Criminal Law Blog

Inevitable Discovery Based on Ongoing Investigation

Allen J. Logan, Jr. v. United States (decided October 6, 2016).

Players: Chief Judge Washington, Associate Judge Glickman, and Senior Judge Belson.  Opinion by Senior Judge Belson. Richard S. Stolker for Mr. Logan. Trial Judge Rufus G. King, III. Motions Judge Neal E. Kravitz. 

Facts: Mr. Logan was tried and convicted for the murders of Mika Washington and Simona Druyard and the assault of Mika’s father/Simona’s tenant, Mr. Amin Washington, in Mr. Washington’s home in Northeast Washington, D.C.  Evidence showed that on June 14, 2002, after Mr. Washington told Mr. Logan via cell phone that he would not be able to invest long-promised millions into Mr. Logan’s restaurant/nightclub, a friend drove Mr. Logan to Mr. Washington’s house, where Mr. Logan slit the throats of Mr. Washington, his son, and his landlady.

Police arrested Mr. Logan the same day and seized his phone.  The following day, police executed a search warrant on Mr. Logan’s home and seized a bill containing his cell phone number.  Detective Garvey spoke to Mr. Logan’s upstairs neighbors, who reported that he had become irate on the 14th after receiving a 3 p.m. phone call.  Detective Garvey then looked through the contacts and call history on Mr. Logan’s phone without a warrant.  In this way, Detective Garvey identified the friend who drove Mr. Logan to Mr. Washington’s house.  He also identified Mr. Logan’s girlfriend, who attested to Mr. Logan’s rage upon receiving Mr. Washington’s call.  Police did not obtain a subpoena for Mr. Logan’s detailed phone records until June 20, 2002.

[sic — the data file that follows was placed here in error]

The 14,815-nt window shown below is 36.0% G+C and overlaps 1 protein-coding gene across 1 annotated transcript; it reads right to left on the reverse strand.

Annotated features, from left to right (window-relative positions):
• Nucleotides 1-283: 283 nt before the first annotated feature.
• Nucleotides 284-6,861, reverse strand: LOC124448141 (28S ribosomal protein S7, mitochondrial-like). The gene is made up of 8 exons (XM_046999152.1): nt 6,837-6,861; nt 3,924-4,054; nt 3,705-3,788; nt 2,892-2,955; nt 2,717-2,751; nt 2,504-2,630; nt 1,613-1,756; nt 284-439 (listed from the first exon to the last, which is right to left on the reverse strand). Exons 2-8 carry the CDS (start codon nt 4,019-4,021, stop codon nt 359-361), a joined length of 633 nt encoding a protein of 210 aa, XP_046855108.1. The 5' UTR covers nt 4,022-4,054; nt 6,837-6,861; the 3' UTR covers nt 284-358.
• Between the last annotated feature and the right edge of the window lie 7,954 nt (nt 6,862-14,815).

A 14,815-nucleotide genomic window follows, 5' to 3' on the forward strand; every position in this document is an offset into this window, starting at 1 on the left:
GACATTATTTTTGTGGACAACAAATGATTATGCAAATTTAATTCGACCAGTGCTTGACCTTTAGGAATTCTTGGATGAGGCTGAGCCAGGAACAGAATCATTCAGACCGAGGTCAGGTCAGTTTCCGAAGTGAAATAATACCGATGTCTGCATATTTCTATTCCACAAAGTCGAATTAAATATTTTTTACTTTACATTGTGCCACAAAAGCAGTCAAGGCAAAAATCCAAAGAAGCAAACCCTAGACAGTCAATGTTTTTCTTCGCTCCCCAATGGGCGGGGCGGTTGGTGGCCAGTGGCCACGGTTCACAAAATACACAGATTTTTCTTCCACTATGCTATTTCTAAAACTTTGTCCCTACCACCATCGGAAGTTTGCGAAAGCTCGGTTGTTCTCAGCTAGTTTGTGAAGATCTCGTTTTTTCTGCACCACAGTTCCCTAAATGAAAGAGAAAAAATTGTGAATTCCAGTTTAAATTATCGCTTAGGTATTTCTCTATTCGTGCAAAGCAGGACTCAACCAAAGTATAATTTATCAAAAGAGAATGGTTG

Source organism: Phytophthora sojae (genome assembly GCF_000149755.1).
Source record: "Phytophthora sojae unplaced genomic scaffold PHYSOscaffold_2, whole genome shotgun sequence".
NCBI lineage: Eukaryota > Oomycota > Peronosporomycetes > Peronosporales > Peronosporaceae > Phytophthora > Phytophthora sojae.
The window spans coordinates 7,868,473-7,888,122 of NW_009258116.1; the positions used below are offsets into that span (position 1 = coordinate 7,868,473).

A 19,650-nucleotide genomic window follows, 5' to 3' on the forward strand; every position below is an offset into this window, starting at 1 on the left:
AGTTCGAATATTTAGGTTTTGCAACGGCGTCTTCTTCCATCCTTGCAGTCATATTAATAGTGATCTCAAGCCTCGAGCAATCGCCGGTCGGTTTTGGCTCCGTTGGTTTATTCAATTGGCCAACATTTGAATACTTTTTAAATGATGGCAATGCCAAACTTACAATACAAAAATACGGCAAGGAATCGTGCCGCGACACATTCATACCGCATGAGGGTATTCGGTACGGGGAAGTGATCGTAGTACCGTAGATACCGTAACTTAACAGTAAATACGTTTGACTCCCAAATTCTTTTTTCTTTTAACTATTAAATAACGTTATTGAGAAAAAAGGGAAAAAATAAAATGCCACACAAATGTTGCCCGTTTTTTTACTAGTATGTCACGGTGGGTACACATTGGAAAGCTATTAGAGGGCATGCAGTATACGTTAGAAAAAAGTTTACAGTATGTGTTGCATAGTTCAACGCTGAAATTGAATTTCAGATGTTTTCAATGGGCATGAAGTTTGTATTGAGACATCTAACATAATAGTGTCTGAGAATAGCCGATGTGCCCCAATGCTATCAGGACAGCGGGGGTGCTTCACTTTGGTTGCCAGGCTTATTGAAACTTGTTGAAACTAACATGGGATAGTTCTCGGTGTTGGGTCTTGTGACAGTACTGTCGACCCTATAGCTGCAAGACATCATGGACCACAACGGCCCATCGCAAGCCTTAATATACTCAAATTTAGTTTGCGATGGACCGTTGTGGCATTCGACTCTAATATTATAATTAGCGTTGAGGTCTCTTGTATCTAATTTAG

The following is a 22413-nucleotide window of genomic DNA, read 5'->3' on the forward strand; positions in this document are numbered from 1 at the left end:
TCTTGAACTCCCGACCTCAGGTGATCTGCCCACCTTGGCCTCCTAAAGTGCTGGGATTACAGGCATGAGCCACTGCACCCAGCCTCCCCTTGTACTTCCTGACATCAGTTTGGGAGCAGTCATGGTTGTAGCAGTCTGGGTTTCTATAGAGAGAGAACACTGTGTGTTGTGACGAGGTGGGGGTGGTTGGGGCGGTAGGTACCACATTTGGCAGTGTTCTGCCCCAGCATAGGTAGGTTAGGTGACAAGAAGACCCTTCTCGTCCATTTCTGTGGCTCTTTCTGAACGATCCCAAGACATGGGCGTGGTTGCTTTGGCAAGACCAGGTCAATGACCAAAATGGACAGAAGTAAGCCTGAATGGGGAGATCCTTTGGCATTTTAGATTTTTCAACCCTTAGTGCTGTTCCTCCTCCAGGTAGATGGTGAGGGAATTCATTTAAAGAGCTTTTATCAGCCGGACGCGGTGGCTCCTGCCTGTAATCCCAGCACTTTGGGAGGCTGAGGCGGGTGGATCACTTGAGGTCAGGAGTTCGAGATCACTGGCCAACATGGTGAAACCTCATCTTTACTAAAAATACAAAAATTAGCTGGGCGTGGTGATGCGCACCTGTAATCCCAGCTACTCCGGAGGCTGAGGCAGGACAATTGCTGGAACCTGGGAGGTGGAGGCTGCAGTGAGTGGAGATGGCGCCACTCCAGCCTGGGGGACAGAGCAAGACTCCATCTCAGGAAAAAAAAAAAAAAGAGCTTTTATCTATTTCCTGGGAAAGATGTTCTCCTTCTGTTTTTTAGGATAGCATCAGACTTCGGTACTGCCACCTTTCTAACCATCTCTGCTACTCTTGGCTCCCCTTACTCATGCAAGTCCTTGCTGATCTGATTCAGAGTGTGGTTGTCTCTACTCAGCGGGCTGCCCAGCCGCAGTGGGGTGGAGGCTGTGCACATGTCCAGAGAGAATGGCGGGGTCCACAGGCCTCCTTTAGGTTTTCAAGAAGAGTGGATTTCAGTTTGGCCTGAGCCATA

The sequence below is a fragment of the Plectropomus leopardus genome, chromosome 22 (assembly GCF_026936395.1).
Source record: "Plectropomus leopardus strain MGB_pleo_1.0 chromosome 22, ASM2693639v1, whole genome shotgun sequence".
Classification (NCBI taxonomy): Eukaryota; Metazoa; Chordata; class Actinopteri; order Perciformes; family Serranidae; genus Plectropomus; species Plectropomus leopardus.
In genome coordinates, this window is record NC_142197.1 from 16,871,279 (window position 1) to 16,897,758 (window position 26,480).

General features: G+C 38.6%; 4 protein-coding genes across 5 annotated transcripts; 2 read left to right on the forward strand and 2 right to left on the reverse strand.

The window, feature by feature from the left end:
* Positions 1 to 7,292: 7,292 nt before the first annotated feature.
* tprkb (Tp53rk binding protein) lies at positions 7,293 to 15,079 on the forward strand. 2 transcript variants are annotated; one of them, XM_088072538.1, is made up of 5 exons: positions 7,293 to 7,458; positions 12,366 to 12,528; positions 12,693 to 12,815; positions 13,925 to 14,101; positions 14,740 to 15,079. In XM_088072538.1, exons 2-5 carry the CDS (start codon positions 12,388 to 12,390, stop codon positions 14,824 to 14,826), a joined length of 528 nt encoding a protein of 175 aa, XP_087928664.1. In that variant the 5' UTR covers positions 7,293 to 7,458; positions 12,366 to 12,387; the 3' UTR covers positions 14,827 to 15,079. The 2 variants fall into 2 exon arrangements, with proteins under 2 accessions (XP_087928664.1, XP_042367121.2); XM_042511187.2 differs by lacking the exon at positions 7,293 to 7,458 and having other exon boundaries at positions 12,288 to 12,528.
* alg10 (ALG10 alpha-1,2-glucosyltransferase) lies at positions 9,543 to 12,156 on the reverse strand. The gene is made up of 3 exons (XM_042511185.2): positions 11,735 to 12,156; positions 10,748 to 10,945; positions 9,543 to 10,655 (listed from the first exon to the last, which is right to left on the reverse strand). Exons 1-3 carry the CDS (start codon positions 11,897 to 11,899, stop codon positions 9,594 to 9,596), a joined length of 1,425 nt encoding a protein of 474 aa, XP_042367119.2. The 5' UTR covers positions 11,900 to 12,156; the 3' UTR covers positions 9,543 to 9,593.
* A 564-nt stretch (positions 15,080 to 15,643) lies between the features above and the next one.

Issue: Whether the trial court erred in failing to suppress the testimony of witnesses discovered by means of the illegal, warrantless search of Mr. Logan’s cell phone.

Holding: No. The inevitable discovery doctrine applies.  Police were already investigating Mr. Logan for the murders of Mika Washington and Simona Druyard when Detective Garvey illegally searched Mr. Logan’s phone.  Police had reason to investigate the 3 p.m. phone call that, according to the neighbors, enraged Mr. Logan.  Protocol dictated that police seek a subpoena for phone records in a case like this. 

Of Note: The DCCA has written that “the lawful process which would have ended in the inevitable discovery [must] have . . . commenced before the constitutionally invalid seizure.”  Hicks v. United States, 730 A.2d 657, 659 (D.C. 1999) (quoting Douglas-Bey v. United States, 490 A.2d 1137, 1139 n.6 (D.C. Cir. 1985)) (brackets in original).  Here, the Court holds that while this may be true, the “lawful process” that must have commenced need not be “formal,” Slip Op. 9, and that such a “lawful process” began in this case by virtue of the “substantial concerted investigation of appellant’s conduct,” id. at 13.  But advocates should remember that mere intent to lawfully obtain evidence will not sanitize an illegal search.  See United States v. Eng, 971 F.2d 854, 861 (2d Cir. 1992) (“If the inevitablediscovery exception can be applied only on the basis of the [government’s] mere intention to use legal means subsequently.” (quoting United States v. Cherry, 759 F.2d 1196, 1205 n. 10 (5th Cir.1985), cert. denied, 479 U.S. 1056, 107 S.Ct. 932, 93 L.Ed.2d 983 (1987)).  The decisive factor here is that police had not only means and intent, but also duty, to obtain Mr. Logan’s phone records.  Slip. Op. at 12.  WC

Read the full opinion here